Lux Prima is an untested nuclear fusion that turns out to be a psychedelic film-noir narrative. It was a precarious move to put both Karen O and Danger Mouse in the studio without first toning them down or unplugging all equipment for safety concerns. Karen O is the lead vocalist of the Yeah Yeah Yeahs and is pivotal to the alt rock revival in New York. O is recognized for her shrieking vocals and feverish stage presence, performing antics such as nailing screeching notes while winding microphone cords around her head. Danger Mouse (Brian Burton) is a drummer and producer known for his incessant experimentation across all genres, replicating his distinct watermark through collaborations with artists such as Adele and U2.
The collateral beauty of Lux Prima started from a drunk phone call in 2008. But it was not until 10 years later that the two eventually clashed their sound despite their unparalleled trajectories. Both artists are midway into their music career and near their 40s, and they have been longing for a transformative moment to reinvent themselves. Before heading to the studio, the two had had no discussions about their musical direction — instead, they playfully paved their own exploratory path.
Lux Prima stands as an experimental work that drifts between diaphanous reveries and meticulous modulations in the form of creation. The title track “Lux Prima” incarnates and opens the album with its nine minutes of multi-staged metamorphosis. Latin for “First Light,” Lux Prima is a cinematic journey that links the vastness of the cosmos to the reflection of the artists. This metaphoric elucidation is evident in the lyrics “I’m nowhere / I’m no one / I’m nobody.” With various beat changes that add texture and variability to its structure, the song connotes the image of a 2001: A Space Odyssey-esque epic space drama through its lush and lingering synthesizer notes and celestial choruses. The preceding track “Ministry” adds a poignant touch that leaves the audience in rumination with a tint of paranoid reminiscent of the spidery vocals of Portishead’s Beth Gibbons.
With multiple references to life and death, Lux Prima also connotes a vivid image of maternity. “Woman” declares motherhood as an underlying theme of the album. The album was produced after the birth of O’s son, which she described as a humbling and maturing experience. The distorted and potent “Woman” recaptures and unleashes the punk power that permeates Yeah Yeah Yeahs’s earlier works while self-critiquing the teen spirit of punk. In the chorus, O belts out a rhetorical question that can mostly be answered by the raw emotion in her vocal, “I’m a woman, what you see!” This cogent hook keeps reverberating as we move on to the latter half of the album.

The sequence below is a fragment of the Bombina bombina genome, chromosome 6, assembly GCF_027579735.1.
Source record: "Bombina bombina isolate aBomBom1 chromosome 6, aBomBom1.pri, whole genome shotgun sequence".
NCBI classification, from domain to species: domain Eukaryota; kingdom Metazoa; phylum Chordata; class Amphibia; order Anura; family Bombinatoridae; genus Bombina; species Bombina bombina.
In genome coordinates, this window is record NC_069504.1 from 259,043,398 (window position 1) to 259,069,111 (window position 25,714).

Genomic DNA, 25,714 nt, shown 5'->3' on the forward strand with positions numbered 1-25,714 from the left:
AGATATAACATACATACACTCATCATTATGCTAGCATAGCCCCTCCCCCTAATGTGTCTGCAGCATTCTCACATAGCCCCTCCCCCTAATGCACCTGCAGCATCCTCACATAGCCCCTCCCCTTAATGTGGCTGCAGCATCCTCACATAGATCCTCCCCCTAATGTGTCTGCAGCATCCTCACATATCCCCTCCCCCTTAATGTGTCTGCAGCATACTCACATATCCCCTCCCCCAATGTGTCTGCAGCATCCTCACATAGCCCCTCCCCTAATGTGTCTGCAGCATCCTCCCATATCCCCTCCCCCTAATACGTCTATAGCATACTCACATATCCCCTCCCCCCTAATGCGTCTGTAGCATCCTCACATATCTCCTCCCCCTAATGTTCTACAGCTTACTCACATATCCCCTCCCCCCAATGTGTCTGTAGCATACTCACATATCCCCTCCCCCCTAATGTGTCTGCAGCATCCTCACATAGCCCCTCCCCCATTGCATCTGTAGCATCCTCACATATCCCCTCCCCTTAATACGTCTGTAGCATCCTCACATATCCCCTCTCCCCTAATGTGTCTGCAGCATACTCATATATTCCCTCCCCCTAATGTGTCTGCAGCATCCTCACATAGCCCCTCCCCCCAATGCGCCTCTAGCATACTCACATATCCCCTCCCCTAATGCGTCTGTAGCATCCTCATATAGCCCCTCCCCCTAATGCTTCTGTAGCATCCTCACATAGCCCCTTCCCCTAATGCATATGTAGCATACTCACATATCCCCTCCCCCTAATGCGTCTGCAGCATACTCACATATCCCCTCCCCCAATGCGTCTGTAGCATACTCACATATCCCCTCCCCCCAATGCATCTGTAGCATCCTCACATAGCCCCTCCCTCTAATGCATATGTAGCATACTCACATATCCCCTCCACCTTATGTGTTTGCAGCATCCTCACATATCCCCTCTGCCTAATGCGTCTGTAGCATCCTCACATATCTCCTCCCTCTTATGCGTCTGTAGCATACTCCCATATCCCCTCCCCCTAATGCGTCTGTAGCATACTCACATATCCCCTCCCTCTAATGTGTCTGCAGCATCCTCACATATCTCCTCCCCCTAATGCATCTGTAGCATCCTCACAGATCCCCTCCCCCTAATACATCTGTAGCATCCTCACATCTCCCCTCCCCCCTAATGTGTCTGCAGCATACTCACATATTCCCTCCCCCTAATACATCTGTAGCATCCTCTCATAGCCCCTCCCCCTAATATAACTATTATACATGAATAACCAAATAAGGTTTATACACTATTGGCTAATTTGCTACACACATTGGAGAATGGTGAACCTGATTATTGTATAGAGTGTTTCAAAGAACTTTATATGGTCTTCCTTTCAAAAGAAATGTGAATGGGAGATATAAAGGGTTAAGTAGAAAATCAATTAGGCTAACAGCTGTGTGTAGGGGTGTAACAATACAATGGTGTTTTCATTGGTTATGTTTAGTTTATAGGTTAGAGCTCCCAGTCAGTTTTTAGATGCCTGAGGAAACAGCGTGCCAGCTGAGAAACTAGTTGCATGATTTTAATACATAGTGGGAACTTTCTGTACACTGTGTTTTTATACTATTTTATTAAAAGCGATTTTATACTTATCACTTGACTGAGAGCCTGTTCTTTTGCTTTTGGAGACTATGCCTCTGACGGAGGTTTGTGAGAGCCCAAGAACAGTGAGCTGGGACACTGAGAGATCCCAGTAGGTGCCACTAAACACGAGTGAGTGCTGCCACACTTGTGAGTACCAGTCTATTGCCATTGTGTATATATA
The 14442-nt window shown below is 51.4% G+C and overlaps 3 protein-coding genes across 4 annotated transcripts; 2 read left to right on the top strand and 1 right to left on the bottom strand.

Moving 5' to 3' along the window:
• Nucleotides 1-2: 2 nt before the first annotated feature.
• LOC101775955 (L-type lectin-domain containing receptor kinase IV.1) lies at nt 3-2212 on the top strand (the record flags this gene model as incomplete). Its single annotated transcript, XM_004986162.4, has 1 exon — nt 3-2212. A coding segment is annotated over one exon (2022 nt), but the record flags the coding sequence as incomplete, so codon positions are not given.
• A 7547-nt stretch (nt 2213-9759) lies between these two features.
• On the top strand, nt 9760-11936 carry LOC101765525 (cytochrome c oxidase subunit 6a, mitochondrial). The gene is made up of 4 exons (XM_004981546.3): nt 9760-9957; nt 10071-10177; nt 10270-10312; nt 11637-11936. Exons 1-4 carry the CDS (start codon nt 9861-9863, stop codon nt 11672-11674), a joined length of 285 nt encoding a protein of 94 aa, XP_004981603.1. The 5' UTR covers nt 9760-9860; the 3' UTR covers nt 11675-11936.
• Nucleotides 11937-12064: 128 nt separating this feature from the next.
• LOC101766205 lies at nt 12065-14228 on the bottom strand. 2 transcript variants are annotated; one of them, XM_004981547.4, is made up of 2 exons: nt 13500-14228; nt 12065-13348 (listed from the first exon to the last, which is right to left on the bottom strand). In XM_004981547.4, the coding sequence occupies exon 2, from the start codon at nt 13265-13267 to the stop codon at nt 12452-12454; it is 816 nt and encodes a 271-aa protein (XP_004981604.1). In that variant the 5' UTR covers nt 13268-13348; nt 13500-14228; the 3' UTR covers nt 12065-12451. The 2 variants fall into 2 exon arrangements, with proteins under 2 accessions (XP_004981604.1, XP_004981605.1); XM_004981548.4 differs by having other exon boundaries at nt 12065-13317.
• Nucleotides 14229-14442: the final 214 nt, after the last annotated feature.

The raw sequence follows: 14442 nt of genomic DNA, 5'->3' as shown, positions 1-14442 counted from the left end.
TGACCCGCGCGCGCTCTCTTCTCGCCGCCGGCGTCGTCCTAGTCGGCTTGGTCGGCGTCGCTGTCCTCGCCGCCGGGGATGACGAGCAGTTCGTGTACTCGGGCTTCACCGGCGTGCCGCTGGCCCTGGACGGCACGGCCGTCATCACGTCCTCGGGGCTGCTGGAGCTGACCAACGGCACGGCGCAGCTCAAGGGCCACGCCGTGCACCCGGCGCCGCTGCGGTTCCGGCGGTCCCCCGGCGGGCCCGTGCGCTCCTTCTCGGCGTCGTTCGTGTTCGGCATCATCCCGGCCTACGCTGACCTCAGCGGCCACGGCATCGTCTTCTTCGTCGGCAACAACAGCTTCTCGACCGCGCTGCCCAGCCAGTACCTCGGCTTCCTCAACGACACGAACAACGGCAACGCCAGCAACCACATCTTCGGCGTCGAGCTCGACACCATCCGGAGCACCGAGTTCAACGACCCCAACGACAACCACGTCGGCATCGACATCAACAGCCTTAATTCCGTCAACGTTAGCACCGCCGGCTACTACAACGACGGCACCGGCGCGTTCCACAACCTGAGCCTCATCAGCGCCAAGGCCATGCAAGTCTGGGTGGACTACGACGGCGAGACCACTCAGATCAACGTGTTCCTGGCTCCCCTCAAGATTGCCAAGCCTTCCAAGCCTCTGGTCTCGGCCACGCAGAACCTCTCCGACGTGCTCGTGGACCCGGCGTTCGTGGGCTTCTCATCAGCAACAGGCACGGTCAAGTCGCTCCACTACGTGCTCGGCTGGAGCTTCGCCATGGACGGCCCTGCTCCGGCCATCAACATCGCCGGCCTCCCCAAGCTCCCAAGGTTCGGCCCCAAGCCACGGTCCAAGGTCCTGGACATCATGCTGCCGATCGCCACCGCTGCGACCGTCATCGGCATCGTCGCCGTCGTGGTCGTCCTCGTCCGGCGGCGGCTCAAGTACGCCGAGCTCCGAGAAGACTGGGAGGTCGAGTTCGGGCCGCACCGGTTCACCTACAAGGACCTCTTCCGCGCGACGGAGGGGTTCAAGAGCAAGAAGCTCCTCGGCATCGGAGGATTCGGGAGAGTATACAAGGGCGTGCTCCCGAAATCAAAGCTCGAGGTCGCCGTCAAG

Electronic nocturnes gradually wrap up the album in a murky and ominous way that connotes bizarreness and craftiness. The groovy “Leopard’s Tongue” is a psych-funk track with escalating vocals before the chorus, portraying the alternative form of femininity through both fragility and brutality. “Reveries” is an oddball, rugged lullaby that surprisingly mingles well into the album and brings the rawness of the duo’s experimental mentality back to the core. Finally, the closing track “Nox Lumina,” (Latin for night lights) echoes “Lux Prima” while blending in orchestral sound to draw a twisted closure to this conceptual album. With merely nine tracks, this 40-minute album leaves you wanting more. This short yet comprehensive album delivers an unheard mesh of sounds that exhausts the strengths of both artists. Lux Prima is an elegant yet dreamy album, blossoming in a cinematic way that more closely resembles an avant-garde narrative than that of Hollywood.
Next month, the duo will present a multi-sensory art installation for Lux Prima at the Marciano Art Foundation in Los Angeles. Titled An Encounter With Lux Prima, the event will deliver an immersive sound bath for fans to experience the album in a defying way to counter the streaming and playlist culture. Based on their artistic intent, I infer that Karen O and Danger Mouse would kindly warn you not to add a random song from the album to your playlists before they purposefully bombard your AirPods.
Stephen Yang is a freshman in the College of Agriculture and Life Sciences. He can be reached at email@example.com.